Magna Carta Clauses Part 1

Modern World History
Ms. Charity
Full Name:
November 30, 2015
Magna Carta Clauses Part 1
Please summarize each clause in your own words on a separate sheet of paper. Answer the
questions at the end of this handout on the same sheet of paper, using complete
(5) For so long as a guardian has guardianship of such land, he shall maintain the
houses, parks, fish preserves, ponds, mills, and everything else pertaining to it, from the
revenues of the land itself. When the heir comes of age, he shall restore the whole land
to him, stocked with plough teams and such implements of husbandry as the season
demands and the revenues from the land can reasonably bear.
(6) Heirs may be given in marriage, but not to someone of lower social standing. Before
a marriage takes place, it shall be' made known to the heir's next-of-kin.
(7) At her husband's death, a widow may have her marriage portion and inheritance at
once and without trouble. She shall pay nothing for her dower, marriage portion, or any
inheritance that she and her husband held jointly on the day of his death. She may
remain in her husband's house for forty days after his death, and within this period her
dower shall be assigned to her.
(8) No widow shall be compelled to marry, so long as she wishes to remain without a
husband. But she must give security that she will not marry without royal consent, if
she holds her lands of the Crown, or without the consent of whatever other lord she
may hold them of.
(9) Neither we nor our officials will seize any land or rent in payment of a debt, so long
as the debtor has movable goods sufficient to discharge the debt. A debtor's sureties
shall not be distrained upon so long as the debtor himself can discharge his debt. If, for
lack of means, the debtor is unable to discharge his debt, his sureties shall be
answerable for it. If they so desire, they may have the debtor's lands and rents until
they have received satisfaction for the debt that they paid for him, unless the debtor
can show that he has settled his obligations to them.
(10) If anyone who has borrowed a sum of money from Jews dies before the debt has
been repaid, his heir shall pay no interest on the debt for so long as he remains under
age, irrespective of whom he holds his lands. If such a debt falls into the hands of the
Crown, it will take nothing except the principal sum specified in the bond.
(11) If a man dies owing money to Jews, his wife may have her dower and pay nothing
towards the debt from it. If he leaves children that are under age, their needs may also
be provided for on a scale appropriate to the size of his holding of lands. The debt is to
be paid out of the residue, reserving the service due to his feudal lords. Debts owed to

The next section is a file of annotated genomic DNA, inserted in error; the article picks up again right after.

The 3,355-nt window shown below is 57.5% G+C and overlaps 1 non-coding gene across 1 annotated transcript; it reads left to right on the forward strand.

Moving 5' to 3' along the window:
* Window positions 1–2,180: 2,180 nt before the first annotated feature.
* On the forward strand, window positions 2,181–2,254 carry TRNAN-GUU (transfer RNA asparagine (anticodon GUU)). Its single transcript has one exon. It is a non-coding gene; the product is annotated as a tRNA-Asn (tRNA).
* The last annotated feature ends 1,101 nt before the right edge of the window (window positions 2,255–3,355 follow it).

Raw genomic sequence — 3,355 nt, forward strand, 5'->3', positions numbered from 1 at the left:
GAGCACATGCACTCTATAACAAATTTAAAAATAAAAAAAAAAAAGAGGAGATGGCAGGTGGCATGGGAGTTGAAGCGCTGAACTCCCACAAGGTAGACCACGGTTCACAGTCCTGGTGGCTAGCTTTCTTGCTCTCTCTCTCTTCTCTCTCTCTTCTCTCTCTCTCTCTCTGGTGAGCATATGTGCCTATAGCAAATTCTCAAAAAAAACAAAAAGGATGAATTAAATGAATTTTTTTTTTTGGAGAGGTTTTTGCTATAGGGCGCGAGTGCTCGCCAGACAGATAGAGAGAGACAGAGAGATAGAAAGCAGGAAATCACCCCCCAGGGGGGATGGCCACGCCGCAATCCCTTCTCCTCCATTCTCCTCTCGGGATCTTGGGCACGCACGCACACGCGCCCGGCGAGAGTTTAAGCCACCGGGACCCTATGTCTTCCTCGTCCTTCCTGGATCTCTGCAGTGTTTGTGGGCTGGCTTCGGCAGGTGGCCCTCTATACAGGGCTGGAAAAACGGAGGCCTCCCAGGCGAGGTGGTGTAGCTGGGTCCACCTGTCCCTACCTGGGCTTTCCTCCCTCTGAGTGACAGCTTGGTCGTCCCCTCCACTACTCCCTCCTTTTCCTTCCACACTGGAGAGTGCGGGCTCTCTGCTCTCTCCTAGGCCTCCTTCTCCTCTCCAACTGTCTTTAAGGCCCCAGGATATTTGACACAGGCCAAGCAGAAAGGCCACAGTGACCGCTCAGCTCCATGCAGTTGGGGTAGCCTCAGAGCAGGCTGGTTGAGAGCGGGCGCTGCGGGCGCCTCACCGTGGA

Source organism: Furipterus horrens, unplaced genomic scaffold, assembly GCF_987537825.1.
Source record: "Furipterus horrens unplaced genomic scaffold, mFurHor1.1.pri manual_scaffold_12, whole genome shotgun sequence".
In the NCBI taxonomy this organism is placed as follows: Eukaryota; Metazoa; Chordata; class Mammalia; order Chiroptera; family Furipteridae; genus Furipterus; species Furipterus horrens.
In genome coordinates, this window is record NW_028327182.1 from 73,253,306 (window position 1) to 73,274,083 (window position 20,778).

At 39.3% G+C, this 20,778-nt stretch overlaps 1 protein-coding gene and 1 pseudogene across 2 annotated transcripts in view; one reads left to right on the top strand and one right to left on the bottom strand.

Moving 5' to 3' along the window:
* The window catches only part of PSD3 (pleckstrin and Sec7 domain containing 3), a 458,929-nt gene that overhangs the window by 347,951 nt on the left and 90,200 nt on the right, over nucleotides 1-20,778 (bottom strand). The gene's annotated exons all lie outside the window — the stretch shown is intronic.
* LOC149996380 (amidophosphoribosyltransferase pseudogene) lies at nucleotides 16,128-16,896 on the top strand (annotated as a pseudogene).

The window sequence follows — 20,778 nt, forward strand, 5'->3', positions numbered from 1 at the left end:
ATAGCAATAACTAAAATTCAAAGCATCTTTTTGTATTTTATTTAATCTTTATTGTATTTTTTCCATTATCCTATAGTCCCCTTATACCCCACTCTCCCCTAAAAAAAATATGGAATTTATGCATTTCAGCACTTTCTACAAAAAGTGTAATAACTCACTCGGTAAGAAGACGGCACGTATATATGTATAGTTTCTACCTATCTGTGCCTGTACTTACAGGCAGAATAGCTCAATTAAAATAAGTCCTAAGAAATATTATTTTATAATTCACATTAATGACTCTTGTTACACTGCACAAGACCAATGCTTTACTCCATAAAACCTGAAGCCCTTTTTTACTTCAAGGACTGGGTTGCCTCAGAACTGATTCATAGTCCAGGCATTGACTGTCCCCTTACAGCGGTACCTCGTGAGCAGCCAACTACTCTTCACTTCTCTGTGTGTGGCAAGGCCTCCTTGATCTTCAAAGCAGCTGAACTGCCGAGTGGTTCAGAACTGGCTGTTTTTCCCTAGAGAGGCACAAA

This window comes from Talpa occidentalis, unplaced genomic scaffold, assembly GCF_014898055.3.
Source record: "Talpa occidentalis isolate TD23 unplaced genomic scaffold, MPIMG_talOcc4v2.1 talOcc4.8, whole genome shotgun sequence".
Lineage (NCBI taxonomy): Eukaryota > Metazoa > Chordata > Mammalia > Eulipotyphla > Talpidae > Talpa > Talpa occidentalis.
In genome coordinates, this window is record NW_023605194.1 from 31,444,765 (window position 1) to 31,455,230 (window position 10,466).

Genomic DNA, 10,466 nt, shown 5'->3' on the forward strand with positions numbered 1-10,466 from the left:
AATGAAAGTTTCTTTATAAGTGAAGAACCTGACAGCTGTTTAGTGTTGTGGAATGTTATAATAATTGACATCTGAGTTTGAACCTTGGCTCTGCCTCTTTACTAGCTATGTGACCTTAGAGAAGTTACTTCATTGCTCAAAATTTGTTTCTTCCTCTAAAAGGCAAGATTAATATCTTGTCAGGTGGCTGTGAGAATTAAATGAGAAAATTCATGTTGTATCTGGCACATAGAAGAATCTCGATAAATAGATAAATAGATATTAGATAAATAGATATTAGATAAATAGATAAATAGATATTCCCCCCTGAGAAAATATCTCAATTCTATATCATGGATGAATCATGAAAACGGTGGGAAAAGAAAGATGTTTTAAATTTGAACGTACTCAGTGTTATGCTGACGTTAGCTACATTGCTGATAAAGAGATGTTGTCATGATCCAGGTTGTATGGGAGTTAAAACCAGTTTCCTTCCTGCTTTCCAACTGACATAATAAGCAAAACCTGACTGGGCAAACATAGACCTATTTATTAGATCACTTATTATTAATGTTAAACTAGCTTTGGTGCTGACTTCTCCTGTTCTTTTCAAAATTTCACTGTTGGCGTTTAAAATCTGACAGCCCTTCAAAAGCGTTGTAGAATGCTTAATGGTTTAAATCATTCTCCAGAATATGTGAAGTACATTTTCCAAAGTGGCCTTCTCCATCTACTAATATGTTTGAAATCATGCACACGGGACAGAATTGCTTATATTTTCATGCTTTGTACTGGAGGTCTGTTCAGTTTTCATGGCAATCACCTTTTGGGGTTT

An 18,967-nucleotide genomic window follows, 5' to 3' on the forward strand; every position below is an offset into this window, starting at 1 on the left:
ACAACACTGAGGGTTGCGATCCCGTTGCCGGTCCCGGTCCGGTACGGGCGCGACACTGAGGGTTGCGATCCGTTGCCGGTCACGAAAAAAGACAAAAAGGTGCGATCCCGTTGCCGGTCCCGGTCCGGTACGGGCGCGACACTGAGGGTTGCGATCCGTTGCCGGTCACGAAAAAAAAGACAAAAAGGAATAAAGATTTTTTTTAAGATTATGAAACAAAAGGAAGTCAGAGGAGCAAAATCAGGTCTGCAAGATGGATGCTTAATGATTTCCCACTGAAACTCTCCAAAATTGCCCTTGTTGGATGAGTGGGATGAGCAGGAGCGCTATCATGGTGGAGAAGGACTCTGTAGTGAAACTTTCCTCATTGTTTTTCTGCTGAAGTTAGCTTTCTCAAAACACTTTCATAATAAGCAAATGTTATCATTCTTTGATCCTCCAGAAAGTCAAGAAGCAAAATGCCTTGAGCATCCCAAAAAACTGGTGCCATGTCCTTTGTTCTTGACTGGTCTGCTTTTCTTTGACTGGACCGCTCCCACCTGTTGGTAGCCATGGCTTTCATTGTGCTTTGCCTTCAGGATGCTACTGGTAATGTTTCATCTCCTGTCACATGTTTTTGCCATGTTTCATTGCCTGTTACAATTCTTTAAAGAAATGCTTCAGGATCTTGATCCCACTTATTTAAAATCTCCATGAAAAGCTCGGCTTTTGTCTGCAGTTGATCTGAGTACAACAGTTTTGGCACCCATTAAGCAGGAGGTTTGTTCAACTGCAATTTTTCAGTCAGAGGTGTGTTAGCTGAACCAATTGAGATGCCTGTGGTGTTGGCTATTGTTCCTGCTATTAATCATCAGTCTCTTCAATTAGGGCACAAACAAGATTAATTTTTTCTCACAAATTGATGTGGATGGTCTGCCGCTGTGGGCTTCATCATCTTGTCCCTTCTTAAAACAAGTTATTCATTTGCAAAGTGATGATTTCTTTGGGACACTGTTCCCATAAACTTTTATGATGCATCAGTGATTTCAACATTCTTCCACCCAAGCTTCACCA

persons other than Jews are to be dealt with similarly.
Modern World History
Ms. Charity
Full Name:
November 30, 2015
(12) No `scutage' or `aid' may be levied in our kingdom without its general consent,
unless it is for the ransom of our person, to make our eldest son a knight, and (once) to
marry our eldest daughter. For these purposes ouly a reasonable `aid' may be levied.
`Aids' from the city of London are to be treated similarly.
(13) The city of London shall enjoy all its ancient liberties and free customs, both by land
and by water. We also will and grant that all other cities, boroughs, towns, and ports
shall enjoy all their liberties and free customs.
(15) In future we will allow no one to levy an `aid' from his free men, except to ransom
his person, to make his eldest son a knight, and (once) to marry his eldest daughter. For
these purposes only a reasonable `aid' may be levied.
(16) No man shall be forced to perform more service for a knight's `fee', or other free
holding of land, than is due from it.
(20) For a trivial offence, a free man shall be fined only in proportion to the degree of his
offence, and for a serious offence correspondingly, but not so heavily as to deprive him
of his livelihood. In the same way, a merchant shall be spared his merchandise, and a
husbandman the implements of his husbandry, if they fall upon the mercy of a royal
court. None of these fines shall be imposed except by the assessment on oath of
reputable men of the neighbourhood.
(21) Earls and barons shall be fined only by their equals, and in proportion to the gravity
of their offence.
(22) A fine imposed upon the lay property of a clerk in holy orders shall be assessed
upon the same principles, without reference to the value of his ecclesiastical benefice.
(23) No town or person shall be forced to build bridges over rivers except those with an
ancient obligation to do so.
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